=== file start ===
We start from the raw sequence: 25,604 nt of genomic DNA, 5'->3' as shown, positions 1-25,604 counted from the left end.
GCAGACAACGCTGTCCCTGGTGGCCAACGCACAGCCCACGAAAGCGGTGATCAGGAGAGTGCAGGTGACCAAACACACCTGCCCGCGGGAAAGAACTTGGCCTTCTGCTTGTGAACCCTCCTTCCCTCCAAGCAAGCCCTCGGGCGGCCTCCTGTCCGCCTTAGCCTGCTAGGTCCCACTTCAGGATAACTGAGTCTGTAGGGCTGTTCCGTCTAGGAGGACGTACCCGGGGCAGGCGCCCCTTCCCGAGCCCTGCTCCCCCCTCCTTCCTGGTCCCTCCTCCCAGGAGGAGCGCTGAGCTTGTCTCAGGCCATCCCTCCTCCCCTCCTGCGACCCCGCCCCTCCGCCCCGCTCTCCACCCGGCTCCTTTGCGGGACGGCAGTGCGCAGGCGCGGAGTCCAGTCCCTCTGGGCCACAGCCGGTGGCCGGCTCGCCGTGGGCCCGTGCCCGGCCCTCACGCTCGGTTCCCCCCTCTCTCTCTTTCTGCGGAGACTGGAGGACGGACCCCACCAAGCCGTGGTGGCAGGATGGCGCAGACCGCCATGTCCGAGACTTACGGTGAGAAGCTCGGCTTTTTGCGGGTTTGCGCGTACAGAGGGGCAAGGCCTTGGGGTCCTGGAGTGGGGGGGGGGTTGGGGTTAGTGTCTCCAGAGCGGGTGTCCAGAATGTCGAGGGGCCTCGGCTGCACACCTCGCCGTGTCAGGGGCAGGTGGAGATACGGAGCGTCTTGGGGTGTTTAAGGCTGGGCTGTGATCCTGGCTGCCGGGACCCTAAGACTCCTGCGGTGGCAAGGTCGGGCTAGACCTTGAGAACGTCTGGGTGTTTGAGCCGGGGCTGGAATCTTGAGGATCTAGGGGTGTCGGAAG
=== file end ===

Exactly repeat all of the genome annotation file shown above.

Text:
We start from the raw sequence: 25,604 nt of genomic DNA, 5'->3' as shown, positions 1-25,604 counted from the left end.
GCAGACAACGCTGTCCCTGGTGGCCAACGCACAGCCCACGAAAGCGGTGATCAGGAGAGTGCAGGTGACCAAACACACCTGCCCGCGGGAAAGAACTTGGCCTTCTGCTTGTGAACCCTCCTTCCCTCCAAGCAAGCCCTCGGGCGGCCTCCTGTCCGCCTTAGCCTGCTAGGTCCCACTTCAGGATAACTGAGTCTGTAGGGCTGTTCCGTCTAGGAGGACGTACCCGGGGCAGGCGCCCCTTCCCGAGCCCTGCTCCCCCCTCCTTCCTGGTCCCTCCTCCCAGGAGGAGCGCTGAGCTTGTCTCAGGCCATCCCTCCTCCCCTCCTGCGACCCCGCCCCTCCGCCCCGCTCTCCACCCGGCTCCTTTGCGGGACGGCAGTGCGCAGGCGCGGAGTCCAGTCCCTCTGGGCCACAGCCGGTGGCCGGCTCGCCGTGGGCCCGTGCCCGGCCCTCACGCTCGGTTCCCCCCTCTCTCTCTTTCTGCGGAGACTGGAGGACGGACCCCACCAAGCCGTGGTGGCAGGATGGCGCAGACCGCCATGTCCGAGACTTACGGTGAGAAGCTCGGCTTTTTGCGGGTTTGCGCGTACAGAGGGGCAAGGCCTTGGGGTCCTGGAGTGGGGGGGGGGTTGGGGTTAGTGTCTCCAGAGCGGGTGTCCAGAATGTCGAGGGGCCTCGGCTGCACACCTCGCCGTGTCAGGGGCAGGTGGAGATACGGAGCGTCTTGGGGTGTTTAAGGCTGGGCTGTGATCCTGGCTGCCGGGACCCTAAGACTCCTGCGGTGGCAAGGTCGGGCTAGACCTTGAGAACGTCTGGGTGTTTGAGCCGGGGCTGGAATCTTGAGGATCTAGGGGTGTCGGAAG